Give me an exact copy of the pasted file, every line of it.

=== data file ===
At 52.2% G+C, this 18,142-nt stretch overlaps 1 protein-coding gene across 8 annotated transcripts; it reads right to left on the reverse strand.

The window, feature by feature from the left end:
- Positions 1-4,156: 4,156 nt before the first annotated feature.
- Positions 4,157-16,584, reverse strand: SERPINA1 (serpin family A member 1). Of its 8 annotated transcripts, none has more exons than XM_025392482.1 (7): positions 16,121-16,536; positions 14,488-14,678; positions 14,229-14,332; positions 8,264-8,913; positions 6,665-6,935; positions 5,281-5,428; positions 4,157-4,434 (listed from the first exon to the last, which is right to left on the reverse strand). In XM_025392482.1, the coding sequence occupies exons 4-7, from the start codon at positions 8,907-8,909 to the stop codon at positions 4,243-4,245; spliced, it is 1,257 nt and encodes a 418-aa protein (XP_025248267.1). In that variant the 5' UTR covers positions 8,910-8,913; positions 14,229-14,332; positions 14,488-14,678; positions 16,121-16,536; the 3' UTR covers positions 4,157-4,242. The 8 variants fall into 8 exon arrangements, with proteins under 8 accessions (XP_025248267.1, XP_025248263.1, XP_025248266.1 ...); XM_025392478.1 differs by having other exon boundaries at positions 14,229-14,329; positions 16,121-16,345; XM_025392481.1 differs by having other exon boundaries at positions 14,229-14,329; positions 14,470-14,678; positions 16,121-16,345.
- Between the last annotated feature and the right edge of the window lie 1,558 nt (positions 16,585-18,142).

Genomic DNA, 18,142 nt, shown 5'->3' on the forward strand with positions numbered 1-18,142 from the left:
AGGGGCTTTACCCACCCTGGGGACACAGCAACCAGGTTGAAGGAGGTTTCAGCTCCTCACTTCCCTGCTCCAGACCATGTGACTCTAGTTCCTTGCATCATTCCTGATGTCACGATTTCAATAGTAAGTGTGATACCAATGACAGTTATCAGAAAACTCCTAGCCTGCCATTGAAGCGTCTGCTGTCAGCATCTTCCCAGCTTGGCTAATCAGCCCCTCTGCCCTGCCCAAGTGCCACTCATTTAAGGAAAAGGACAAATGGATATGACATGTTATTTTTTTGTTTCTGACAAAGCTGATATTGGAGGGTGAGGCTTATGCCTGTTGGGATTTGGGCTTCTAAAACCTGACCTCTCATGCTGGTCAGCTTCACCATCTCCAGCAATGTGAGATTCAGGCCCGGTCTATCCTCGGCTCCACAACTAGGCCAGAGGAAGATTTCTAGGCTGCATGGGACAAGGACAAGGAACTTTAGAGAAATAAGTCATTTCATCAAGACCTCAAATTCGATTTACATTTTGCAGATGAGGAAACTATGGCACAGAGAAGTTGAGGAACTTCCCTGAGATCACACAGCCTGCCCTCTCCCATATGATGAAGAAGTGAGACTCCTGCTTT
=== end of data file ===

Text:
At 52.2% G+C, this 18,142-nt stretch overlaps 1 protein-coding gene across 8 annotated transcripts; it reads right to left on the reverse strand.

The window, feature by feature from the left end:
- Positions 1-4,156: 4,156 nt before the first annotated feature.
- Positions 4,157-16,584, reverse strand: SERPINA1 (serpin family A member 1). Of its 8 annotated transcripts, none has more exons than XM_025392482.1 (7): positions 16,121-16,536; positions 14,488-14,678; positions 14,229-14,332; positions 8,264-8,913; positions 6,665-6,935; positions 5,281-5,428; positions 4,157-4,434 (listed from the first exon to the last, which is right to left on the reverse strand). In XM_025392482.1, the coding sequence occupies exons 4-7, from the start codon at positions 8,907-8,909 to the stop codon at positions 4,243-4,245; spliced, it is 1,257 nt and encodes a 418-aa protein (XP_025248267.1). In that variant the 5' UTR covers positions 8,910-8,913; positions 14,229-14,332; positions 14,488-14,678; positions 16,121-16,536; the 3' UTR covers positions 4,157-4,242. The 8 variants fall into 8 exon arrangements, with proteins under 8 accessions (XP_025248267.1, XP_025248263.1, XP_025248266.1 ...); XM_025392478.1 differs by having other exon boundaries at positions 14,229-14,329; positions 16,121-16,345; XM_025392481.1 differs by having other exon boundaries at positions 14,229-14,329; positions 14,470-14,678; positions 16,121-16,345.
- Between the last annotated feature and the right edge of the window lie 1,558 nt (positions 16,585-18,142).

Genomic DNA, 18,142 nt, shown 5'->3' on the forward strand with positions numbered 1-18,142 from the left:
AGGGGCTTTACCCACCCTGGGGACACAGCAACCAGGTTGAAGGAGGTTTCAGCTCCTCACTTCCCTGCTCCAGACCATGTGACTCTAGTTCCTTGCATCATTCCTGATGTCACGATTTCAATAGTAAGTGTGATACCAATGACAGTTATCAGAAAACTCCTAGCCTGCCATTGAAGCGTCTGCTGTCAGCATCTTCCCAGCTTGGCTAATCAGCCCCTCTGCCCTGCCCAAGTGCCACTCATTTAAGGAAAAGGACAAATGGATATGACATGTTATTTTTTTGTTTCTGACAAAGCTGATATTGGAGGGTGAGGCTTATGCCTGTTGGGATTTGGGCTTCTAAAACCTGACCTCTCATGCTGGTCAGCTTCACCATCTCCAGCAATGTGAGATTCAGGCCCGGTCTATCCTCGGCTCCACAACTAGGCCAGAGGAAGATTTCTAGGCTGCATGGGACAAGGACAAGGAACTTTAGAGAAATAAGTCATTTCATCAAGACCTCAAATTCGATTTACATTTTGCAGATGAGGAAACTATGGCACAGAGAAGTTGAGGAACTTCCCTGAGATCACACAGCCTGCCCTCTCCCATATGATGAAGAAGTGAGACTCCTGCTTT